‹ back to all blog posts

Leading in Difficult Times: Racism and Inequity

Part 3 of a conversation with Esmaeil Porsa, MD, MPH, MBA, CCHP-P, CCHP-A, Ron Charpentier, MBA, and Kevin Counihan, with Brent Gibson, MD, MPH, CCHP-P, moderating. Read Part 2: Is Perception Reality?

Dr. Gibson: Now more than ever, we are aware of the challenges stemming from systemic racism. What issues have emerged among your clients and within your own companies? What have you done? What do you plan to do?

Dr. Porsa: At its core, this is a social justice question. What COVID-19 did, for corrections and for the entire nation, is to shed light on the social injustice that exists in this country in terms of access – not only access to care, but also access to education and economic opportunities. The segments of the population that are most negatively impacted by COVID-19 are racial minorities, the indigent, uninsured and underinsured. And guess what? When you look at the correctional population, for the most part, it’s the same population.

The best description of diversity and inclusion that I’ve heard recently is that it’s like a dance. Diversity is when everybody gets invited to the dance; inclusion is when everybody gets to dance. I thought that was such a simple and effective way of looking at it. It all starts with a commitment to wanting to be a part of the solution, a commitment to diversity and inclusion, and that means being self-reflective and answering this question: Are we representing our communities? Inside the jails, are our providers, our nurses, and our custody staff representative of our communities? Are we able not only to have the conversation but also to listen to what we are hearing? If you treat people like human beings, they will behave like human beings. And if you don’t, they won’t. There is no reason we cannot carry on that conversation inside our correctional settings. It may sound controversial or crazy but, you know, a few years ago direct-observation housing inside the jails was a crazy idea. Suddenly, some of the jails started doing it and now all the jails want to get into it because there’s great outcomes from it.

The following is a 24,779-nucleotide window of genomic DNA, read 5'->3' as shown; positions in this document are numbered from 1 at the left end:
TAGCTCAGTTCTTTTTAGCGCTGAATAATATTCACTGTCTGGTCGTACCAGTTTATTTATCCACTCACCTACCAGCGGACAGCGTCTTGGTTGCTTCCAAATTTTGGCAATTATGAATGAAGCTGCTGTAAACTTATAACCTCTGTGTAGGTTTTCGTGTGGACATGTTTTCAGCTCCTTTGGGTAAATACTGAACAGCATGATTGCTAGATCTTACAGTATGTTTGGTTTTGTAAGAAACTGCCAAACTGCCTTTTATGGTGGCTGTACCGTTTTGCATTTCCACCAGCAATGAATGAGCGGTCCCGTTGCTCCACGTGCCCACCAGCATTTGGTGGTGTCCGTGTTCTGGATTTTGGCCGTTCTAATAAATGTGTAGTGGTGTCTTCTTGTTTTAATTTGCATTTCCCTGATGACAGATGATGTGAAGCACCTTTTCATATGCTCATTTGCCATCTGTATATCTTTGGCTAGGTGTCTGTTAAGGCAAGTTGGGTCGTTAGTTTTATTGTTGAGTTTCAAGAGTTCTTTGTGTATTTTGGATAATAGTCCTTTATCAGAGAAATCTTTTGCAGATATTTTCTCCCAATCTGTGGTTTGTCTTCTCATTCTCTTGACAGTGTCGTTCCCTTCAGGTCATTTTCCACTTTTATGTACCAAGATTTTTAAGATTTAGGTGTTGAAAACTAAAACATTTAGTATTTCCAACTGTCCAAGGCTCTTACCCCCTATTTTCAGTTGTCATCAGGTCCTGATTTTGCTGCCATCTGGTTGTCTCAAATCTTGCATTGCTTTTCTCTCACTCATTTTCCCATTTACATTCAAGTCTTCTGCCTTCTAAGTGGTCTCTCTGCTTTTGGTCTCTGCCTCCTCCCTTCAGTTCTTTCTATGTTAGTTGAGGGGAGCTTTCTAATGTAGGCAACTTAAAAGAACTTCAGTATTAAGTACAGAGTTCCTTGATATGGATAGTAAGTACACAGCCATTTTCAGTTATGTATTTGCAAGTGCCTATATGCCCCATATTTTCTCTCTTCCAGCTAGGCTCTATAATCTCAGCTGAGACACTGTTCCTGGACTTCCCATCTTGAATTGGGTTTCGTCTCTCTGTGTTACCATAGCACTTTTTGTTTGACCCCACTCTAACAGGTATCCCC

Mr. Counihan: I agree that we need to lead by example. We must make sure that our own organizations are following these principles. There may be more that we could do to raise the bar with our clients and make more explicit our expectations about how we want to work as constructive partners. I also agree there are tangible things that we can do as organizations with respect to making sure our workforce represents the demographic makeup of our clients. We have to consciously make sure that we are interceding at the right time to develop people and promote people. I know we hope that meritocracy always wins out, but if we look at our society, historically, that has not been the case. And so sometimes we need to intercede more consciously and deliberately to make sure that our organizations reflect our values.

Mr. Charpentier: The first thing to do is to recognize there’s a problem and then commit to making meaningful changes in our organizations. Then we need to listen to our employees, our customers, and our patients to learn how they’re being impacted. At that point, we can focus on the adjustments we need to make to ensure equity across our organization. We do this, first, because it’s the right thing to do. But I also believe that diversity and inclusion are essential to team and organizational performance. Research and our own experience validate this principle. To that end, we’re revamping our diversity and inclusion training to bring our employees into alignment with our values and to create a culture of respect, inclusion, and opportunity for everyone. These are easy words to recite, but shaping our culture requires very, very hard work. We’re not only changing systems and policy; we’re also aligning hearts and minds. That’s difficult, but we believe it’s a worthy effort.

Share/Print